UNITED STATES DISTRICT COURT SOUTHERN DISTRICT OF NEW YORK
September 1, 2009
SEMYON KREMER, ET AL., PLAINTIFFS,
NEW YORK STATE INSURANCE DEPT., ET AL., DEFENDANTS.
The opinion of the court was delivered by: Robert L. Carter, District Judge
Defendants New York State Insurance Department, Anne Francese, Mitchell Gennaoui, and Karen Cole (all together, "Defendants") request reconsideration of the court's March 25, 2009, Opinion ("Opinion"). Plaintiffs Semyon Kremer, Ademola Oluwo and Ian Martin (all together, "Plaintiffs") oppose the motion.
Plaintiffs filed a complaint on October 19, 2006, alleging various instances of illegal employment discrimination. On May 31, 2007, Defendants moved to dismiss portions of the Amended Complaint pursuant to rules 12(b)(1) and 12(b)(6) of the Federal Rules of Civil Procedure. The court denied in part and granted in part Defendants' motion.
A motion for reconsideration will be denied unless the moving party can identify controlling decisions or data that the court failed to consider which might have reasonably altered the court's previous decision. Shrader v. CSX Transp., Inc., 70 F.3d 255, 257 (2d Cir. 1995). Generally, the court will grant a motion for reconsideration in three limited circumstance: (1) an intervening change in the controlling law; (2) new evidence becomes available; (3) where the court must correct clear error or prevent manifest injustice. Virgin Atl. Airways, Ltd. v. Nat'l Mediation Bd., 956 F.2d 1245, 1255 (2d Cir. 1992). A motion for reconsideration is not a vehicle for litigants to make repetitive arguments that the court has already considered and it cannot be used to fill in the gaps of a losing argument. Range Road Music, Inc. v. Music Sales Corp., 90 F.Supp.2d 390, 391-92 (S.D.N.Y. 2000).
Defendants argue that the Opinion neglected to address their argument about the timeliness of Plaintiffs' failure to promote claims. Plaintiff Oluwo had alleged three instances of discriminatory failure to promote based upon his national origin. He claimed that he was impermissibly denied promotion in connection with a 1989, a 1993, and a 2003 civil service exam. Oluwo ultimately withdrew his claims relating to the 1989 and 1993 exams, so only his claim relating to the 2003 exam remained. Plaintiff Martin alleged three instances of discriminatory failure to promote based on national origin. His allegations surrounded a 1998, a 2002 and a 2005 civil service exam. Finally, Plaintiff Kremer alleged three instances of being denied promotion because of his national origin and his accented speech. His allegations surrounded a 1999, a 2003 and a 2005 civil service exam. Defendants argue that all of these claims are time barred.
Plaintiffs argue that the motion for reconsideration is untimely. Local Civil Rule 6.3 requires that a motion for reconsideration be served within ten days after the entry of the court's determination of the original motion. Here, Defendants had until April 8, 2009, to request reconsideration of the Opinion. On that date, Defendants filed a request for an extension of time to move, albeit improperly: they failed to comply with the rules of the local electronic case filing system. However, the court may, and did, excuse that failure. See Phoenix Global Ventures, LLC v. Phoenix Hotel Assocs., Ltd., 422 F.3d 72, 76 (2d Cir. 2005). On May 15, 2009, the court granted Defendants' request for an extension telephonically. The motion is timely.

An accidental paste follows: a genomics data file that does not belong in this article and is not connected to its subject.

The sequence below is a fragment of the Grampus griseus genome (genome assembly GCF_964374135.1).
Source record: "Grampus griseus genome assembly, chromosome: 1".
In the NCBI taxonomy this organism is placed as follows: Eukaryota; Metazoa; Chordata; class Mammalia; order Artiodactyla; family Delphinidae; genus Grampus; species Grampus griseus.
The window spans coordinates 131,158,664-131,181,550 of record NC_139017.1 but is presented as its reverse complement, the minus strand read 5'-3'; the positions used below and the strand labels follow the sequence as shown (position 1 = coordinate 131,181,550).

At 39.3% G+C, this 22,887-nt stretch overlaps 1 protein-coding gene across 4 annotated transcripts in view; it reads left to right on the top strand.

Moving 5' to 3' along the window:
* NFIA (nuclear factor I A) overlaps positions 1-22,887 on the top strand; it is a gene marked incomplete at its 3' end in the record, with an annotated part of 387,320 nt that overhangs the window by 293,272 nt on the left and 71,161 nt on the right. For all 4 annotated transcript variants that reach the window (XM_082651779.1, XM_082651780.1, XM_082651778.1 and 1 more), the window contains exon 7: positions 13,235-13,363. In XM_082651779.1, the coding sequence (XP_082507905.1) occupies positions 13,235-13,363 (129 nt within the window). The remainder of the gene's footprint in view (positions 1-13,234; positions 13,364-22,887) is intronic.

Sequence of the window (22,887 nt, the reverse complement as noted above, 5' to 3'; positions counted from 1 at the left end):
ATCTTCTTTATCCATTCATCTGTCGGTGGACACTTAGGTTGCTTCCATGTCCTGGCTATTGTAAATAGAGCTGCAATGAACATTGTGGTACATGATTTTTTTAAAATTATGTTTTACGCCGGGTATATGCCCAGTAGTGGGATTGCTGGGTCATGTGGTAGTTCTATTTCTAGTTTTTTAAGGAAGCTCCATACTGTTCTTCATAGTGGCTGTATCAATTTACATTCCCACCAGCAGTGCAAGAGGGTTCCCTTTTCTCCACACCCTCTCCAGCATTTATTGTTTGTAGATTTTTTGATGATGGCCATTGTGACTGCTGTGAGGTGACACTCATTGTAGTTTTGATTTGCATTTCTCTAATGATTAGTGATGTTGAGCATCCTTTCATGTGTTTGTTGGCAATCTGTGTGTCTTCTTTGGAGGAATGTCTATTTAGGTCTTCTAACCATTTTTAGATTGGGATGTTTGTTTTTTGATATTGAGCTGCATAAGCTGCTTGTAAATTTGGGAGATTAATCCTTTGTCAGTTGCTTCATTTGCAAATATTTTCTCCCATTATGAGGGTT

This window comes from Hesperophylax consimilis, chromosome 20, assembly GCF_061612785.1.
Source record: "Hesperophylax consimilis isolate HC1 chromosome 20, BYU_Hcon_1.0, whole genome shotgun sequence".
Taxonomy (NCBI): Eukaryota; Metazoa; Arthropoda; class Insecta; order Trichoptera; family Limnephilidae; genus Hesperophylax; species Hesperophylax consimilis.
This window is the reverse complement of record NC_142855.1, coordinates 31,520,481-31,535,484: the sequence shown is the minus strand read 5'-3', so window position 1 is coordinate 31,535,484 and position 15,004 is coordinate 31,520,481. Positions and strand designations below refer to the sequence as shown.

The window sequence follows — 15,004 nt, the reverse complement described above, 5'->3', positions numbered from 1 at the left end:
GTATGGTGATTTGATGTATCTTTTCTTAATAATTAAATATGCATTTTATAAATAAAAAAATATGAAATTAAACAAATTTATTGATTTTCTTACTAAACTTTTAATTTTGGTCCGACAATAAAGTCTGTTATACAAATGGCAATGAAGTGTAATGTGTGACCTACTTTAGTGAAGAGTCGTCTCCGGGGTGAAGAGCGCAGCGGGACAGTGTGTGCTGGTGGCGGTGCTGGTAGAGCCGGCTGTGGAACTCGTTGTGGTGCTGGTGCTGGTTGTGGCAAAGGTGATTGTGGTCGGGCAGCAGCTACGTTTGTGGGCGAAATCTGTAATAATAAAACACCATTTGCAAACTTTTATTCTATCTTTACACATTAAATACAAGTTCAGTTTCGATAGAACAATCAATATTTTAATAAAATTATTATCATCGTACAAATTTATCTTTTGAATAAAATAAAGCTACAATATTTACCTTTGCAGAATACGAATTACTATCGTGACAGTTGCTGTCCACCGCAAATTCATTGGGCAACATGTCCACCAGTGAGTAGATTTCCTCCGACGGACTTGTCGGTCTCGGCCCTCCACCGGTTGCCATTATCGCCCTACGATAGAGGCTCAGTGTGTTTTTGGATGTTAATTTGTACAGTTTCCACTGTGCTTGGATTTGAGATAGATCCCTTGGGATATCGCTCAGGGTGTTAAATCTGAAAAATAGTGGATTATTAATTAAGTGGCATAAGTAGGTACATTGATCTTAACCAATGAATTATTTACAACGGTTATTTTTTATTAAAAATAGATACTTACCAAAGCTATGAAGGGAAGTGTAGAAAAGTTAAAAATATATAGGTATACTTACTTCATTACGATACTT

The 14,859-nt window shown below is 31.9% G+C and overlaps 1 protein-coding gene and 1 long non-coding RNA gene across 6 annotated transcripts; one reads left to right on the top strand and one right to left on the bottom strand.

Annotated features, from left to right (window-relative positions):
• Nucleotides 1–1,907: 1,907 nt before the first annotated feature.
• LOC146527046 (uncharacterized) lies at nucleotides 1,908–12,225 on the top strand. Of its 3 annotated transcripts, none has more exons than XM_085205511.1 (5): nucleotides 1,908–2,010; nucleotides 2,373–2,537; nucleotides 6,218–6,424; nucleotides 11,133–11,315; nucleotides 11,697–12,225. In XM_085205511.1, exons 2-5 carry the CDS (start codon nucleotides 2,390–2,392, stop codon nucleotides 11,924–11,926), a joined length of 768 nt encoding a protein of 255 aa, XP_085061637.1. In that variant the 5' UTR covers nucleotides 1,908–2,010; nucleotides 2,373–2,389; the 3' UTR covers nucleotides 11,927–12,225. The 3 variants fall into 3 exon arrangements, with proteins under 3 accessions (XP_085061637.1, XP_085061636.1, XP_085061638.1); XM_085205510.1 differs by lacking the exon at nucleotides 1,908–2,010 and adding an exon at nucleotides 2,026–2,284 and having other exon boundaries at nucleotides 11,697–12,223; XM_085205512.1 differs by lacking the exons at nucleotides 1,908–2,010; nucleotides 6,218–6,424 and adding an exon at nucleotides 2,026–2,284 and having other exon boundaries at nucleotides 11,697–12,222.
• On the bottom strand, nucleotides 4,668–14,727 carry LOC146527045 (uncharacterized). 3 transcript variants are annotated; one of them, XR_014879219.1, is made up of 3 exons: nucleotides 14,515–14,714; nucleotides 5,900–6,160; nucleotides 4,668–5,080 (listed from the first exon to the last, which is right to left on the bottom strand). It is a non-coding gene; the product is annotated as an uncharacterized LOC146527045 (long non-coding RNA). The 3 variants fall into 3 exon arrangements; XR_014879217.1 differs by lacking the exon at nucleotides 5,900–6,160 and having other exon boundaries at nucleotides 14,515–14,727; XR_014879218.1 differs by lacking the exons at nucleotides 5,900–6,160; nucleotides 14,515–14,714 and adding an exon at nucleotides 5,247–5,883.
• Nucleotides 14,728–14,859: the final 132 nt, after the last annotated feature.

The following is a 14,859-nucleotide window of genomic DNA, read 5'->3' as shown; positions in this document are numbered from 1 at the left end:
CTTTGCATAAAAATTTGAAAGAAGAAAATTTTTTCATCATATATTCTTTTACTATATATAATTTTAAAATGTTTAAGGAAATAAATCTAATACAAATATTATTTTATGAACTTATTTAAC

Plaintiffs also argue that the putative untimeliness of Kremer's denial of promotion claims is not a proper basis for reconsideration because it is a new argument. Indeed, Defendants did not argue in their Motion to Dismiss Portions of the Amended Complaint that Kremer's failure to promote claims were untimely. "A motion for reconsideration can not be used to introduce new arguments which could have been brought to this Court's attention in a motion to dismiss." Adelphia Recovery Trust v. Bank of America, N.A., No. 05 Civ. 9050 (LMM), 2009 WL 1676077, at *3 (S.D.N.Y. June 16, 2009). Furthermore, Defendants do not give a valid reason for not having previously advanced these arguments. See, e.g. Novomoskvsk Joint Stock Co. "Azot" v. Revson, No. 95 Civ. 5399 (JSR), 1999 WL 767325, at *1 (S.D.N.Y. Sept. 28, 1999). Reconsideration is denied as to the timeliness of Kremer's claims.
Reconsideration is granted, however, as to the timeliness of Oluwo's and Martin's failure to promote claims. Upon reconsideration, the court finds that it overlooked Defendants' argument that their failure to promote claims are time barred.
As a general rule, "to sustain a claim for unlawful discrimination under Title VII . . . a plaintiff must file administrative charges with the EEOC within 300 days of the alleged discriminatory acts . . . . [Title VII] precludes recovery for discrete acts of discrimination or retaliation that occur outside the statutory time period, even if other acts of discrimination occurred within the statutory time period." Patterson v. County of Oneida, 375 F.3d 206, 220 (2d Cir.2004) (citations omitted). "Each incident of discrimination and each retaliatory adverse employment decision constitutes a separate actionable 'unlawful employment practice,'" and "each discriminatory act starts a new clock for filing charges alleging that act." AMTRAK v. Morgan, 536 U.S. 101, 114 (2002). It is also well settled that alleged adverse employment practices such as failure to promote are considered discrete acts to which separate filing deadlines apply. Id.
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